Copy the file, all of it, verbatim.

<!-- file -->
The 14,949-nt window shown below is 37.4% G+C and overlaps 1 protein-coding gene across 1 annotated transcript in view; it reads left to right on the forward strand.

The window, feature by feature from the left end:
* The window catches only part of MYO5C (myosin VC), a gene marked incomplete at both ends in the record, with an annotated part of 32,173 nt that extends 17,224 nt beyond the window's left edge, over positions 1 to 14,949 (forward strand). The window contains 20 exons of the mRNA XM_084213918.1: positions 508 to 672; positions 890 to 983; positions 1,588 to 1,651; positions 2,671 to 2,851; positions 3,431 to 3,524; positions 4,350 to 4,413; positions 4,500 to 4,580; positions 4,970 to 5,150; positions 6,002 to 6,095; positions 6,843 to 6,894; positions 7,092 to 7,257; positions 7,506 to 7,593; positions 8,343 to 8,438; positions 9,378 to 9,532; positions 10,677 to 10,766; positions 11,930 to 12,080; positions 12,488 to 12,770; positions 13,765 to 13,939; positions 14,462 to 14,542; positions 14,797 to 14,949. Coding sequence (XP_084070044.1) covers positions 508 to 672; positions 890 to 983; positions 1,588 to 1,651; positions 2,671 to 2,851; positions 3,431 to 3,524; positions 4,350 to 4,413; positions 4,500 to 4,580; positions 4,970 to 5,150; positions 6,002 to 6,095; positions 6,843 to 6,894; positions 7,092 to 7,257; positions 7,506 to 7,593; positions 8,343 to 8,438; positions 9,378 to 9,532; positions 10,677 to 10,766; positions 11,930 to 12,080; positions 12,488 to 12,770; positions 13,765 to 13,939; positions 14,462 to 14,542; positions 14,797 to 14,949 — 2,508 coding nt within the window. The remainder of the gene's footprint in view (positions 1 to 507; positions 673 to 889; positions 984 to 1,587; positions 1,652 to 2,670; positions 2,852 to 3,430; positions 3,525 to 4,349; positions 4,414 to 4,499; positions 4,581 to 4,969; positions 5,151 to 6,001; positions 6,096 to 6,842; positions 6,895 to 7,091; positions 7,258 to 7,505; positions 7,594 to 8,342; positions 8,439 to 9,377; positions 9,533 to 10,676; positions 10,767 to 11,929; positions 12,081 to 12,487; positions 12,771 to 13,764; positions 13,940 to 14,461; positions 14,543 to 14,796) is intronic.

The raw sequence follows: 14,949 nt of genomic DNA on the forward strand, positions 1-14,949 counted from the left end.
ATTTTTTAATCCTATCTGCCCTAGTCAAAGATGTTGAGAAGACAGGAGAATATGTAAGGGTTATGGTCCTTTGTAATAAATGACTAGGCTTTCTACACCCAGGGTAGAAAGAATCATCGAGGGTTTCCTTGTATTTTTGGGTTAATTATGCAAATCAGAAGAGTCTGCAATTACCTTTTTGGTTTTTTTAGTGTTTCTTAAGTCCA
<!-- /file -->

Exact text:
The 14,949-nt window shown below is 37.4% G+C and overlaps 1 protein-coding gene across 1 annotated transcript in view; it reads left to right on the forward strand.

The window, feature by feature from the left end:
* The window catches only part of MYO5C (myosin VC), a gene marked incomplete at both ends in the record, with an annotated part of 32,173 nt that extends 17,224 nt beyond the window's left edge, over positions 1 to 14,949 (forward strand). The window contains 20 exons of the mRNA XM_084213918.1: positions 508 to 672; positions 890 to 983; positions 1,588 to 1,651; positions 2,671 to 2,851; positions 3,431 to 3,524; positions 4,350 to 4,413; positions 4,500 to 4,580; positions 4,970 to 5,150; positions 6,002 to 6,095; positions 6,843 to 6,894; positions 7,092 to 7,257; positions 7,506 to 7,593; positions 8,343 to 8,438; positions 9,378 to 9,532; positions 10,677 to 10,766; positions 11,930 to 12,080; positions 12,488 to 12,770; positions 13,765 to 13,939; positions 14,462 to 14,542; positions 14,797 to 14,949. Coding sequence (XP_084070044.1) covers positions 508 to 672; positions 890 to 983; positions 1,588 to 1,651; positions 2,671 to 2,851; positions 3,431 to 3,524; positions 4,350 to 4,413; positions 4,500 to 4,580; positions 4,970 to 5,150; positions 6,002 to 6,095; positions 6,843 to 6,894; positions 7,092 to 7,257; positions 7,506 to 7,593; positions 8,343 to 8,438; positions 9,378 to 9,532; positions 10,677 to 10,766; positions 11,930 to 12,080; positions 12,488 to 12,770; positions 13,765 to 13,939; positions 14,462 to 14,542; positions 14,797 to 14,949 — 2,508 coding nt within the window. The remainder of the gene's footprint in view (positions 1 to 507; positions 673 to 889; positions 984 to 1,587; positions 1,652 to 2,670; positions 2,852 to 3,430; positions 3,525 to 4,349; positions 4,414 to 4,499; positions 4,581 to 4,969; positions 5,151 to 6,001; positions 6,096 to 6,842; positions 6,895 to 7,091; positions 7,258 to 7,505; positions 7,594 to 8,342; positions 8,439 to 9,377; positions 9,533 to 10,676; positions 10,767 to 11,929; positions 12,081 to 12,487; positions 12,771 to 13,764; positions 13,940 to 14,461; positions 14,543 to 14,796) is intronic.

The raw sequence follows: 14,949 nt of genomic DNA on the forward strand, positions 1-14,949 counted from the left end.
ATTTTTTAATCCTATCTGCCCTAGTCAAAGATGTTGAGAAGACAGGAGAATATGTAAGGGTTATGGTCCTTTGTAATAAATGACTAGGCTTTCTACACCCAGGGTAGAAAGAATCATCGAGGGTTTCCTTGTATTTTTGGGTTAATTATGCAAATCAGAAGAGTCTGCAATTACCTTTTTGGTTTTTTTAGTGTTTCTTAAGTCCA